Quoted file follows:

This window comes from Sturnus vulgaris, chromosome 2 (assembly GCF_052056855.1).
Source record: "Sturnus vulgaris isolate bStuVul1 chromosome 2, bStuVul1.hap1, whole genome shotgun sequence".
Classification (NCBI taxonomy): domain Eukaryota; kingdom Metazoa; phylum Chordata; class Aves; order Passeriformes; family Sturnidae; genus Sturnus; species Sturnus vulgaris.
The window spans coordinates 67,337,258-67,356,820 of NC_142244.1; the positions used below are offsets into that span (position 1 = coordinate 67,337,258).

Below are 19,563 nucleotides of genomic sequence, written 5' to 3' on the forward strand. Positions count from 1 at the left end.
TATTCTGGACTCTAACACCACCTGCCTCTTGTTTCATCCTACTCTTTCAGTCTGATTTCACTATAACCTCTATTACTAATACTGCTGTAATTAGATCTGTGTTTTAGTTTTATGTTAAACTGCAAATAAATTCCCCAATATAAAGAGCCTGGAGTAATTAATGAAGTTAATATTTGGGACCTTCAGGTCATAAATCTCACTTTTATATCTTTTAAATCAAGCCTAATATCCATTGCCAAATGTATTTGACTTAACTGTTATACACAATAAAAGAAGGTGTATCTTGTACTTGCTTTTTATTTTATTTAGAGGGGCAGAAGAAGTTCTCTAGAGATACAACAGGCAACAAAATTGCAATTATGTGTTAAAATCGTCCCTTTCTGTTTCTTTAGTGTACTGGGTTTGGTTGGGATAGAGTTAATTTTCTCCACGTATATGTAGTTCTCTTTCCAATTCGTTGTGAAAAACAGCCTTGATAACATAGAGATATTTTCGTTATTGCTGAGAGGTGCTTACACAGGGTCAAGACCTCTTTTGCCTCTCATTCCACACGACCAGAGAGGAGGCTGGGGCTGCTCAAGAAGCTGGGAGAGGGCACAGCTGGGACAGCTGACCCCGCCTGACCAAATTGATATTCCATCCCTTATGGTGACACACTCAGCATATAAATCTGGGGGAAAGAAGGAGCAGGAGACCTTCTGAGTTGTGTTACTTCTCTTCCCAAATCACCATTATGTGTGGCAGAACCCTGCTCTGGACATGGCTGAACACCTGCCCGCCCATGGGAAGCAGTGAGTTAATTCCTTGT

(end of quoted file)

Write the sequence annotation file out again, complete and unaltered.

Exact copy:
This window comes from Sturnus vulgaris, chromosome 2 (assembly GCF_052056855.1).
Source record: "Sturnus vulgaris isolate bStuVul1 chromosome 2, bStuVul1.hap1, whole genome shotgun sequence".
Classification (NCBI taxonomy): domain Eukaryota; kingdom Metazoa; phylum Chordata; class Aves; order Passeriformes; family Sturnidae; genus Sturnus; species Sturnus vulgaris.
The window spans coordinates 67,337,258-67,356,820 of NC_142244.1; the positions used below are offsets into that span (position 1 = coordinate 67,337,258).

Below are 19,563 nucleotides of genomic sequence, written 5' to 3' on the forward strand. Positions count from 1 at the left end.
TATTCTGGACTCTAACACCACCTGCCTCTTGTTTCATCCTACTCTTTCAGTCTGATTTCACTATAACCTCTATTACTAATACTGCTGTAATTAGATCTGTGTTTTAGTTTTATGTTAAACTGCAAATAAATTCCCCAATATAAAGAGCCTGGAGTAATTAATGAAGTTAATATTTGGGACCTTCAGGTCATAAATCTCACTTTTATATCTTTTAAATCAAGCCTAATATCCATTGCCAAATGTATTTGACTTAACTGTTATACACAATAAAAGAAGGTGTATCTTGTACTTGCTTTTTATTTTATTTAGAGGGGCAGAAGAAGTTCTCTAGAGATACAACAGGCAACAAAATTGCAATTATGTGTTAAAATCGTCCCTTTCTGTTTCTTTAGTGTACTGGGTTTGGTTGGGATAGAGTTAATTTTCTCCACGTATATGTAGTTCTCTTTCCAATTCGTTGTGAAAAACAGCCTTGATAACATAGAGATATTTTCGTTATTGCTGAGAGGTGCTTACACAGGGTCAAGACCTCTTTTGCCTCTCATTCCACACGACCAGAGAGGAGGCTGGGGCTGCTCAAGAAGCTGGGAGAGGGCACAGCTGGGACAGCTGACCCCGCCTGACCAAATTGATATTCCATCCCTTATGGTGACACACTCAGCATATAAATCTGGGGGAAAGAAGGAGCAGGAGACCTTCTGAGTTGTGTTACTTCTCTTCCCAAATCACCATTATGTGTGGCAGAACCCTGCTCTGGACATGGCTGAACACCTGCCCGCCCATGGGAAGCAGTGAGTTAATTCCTTGT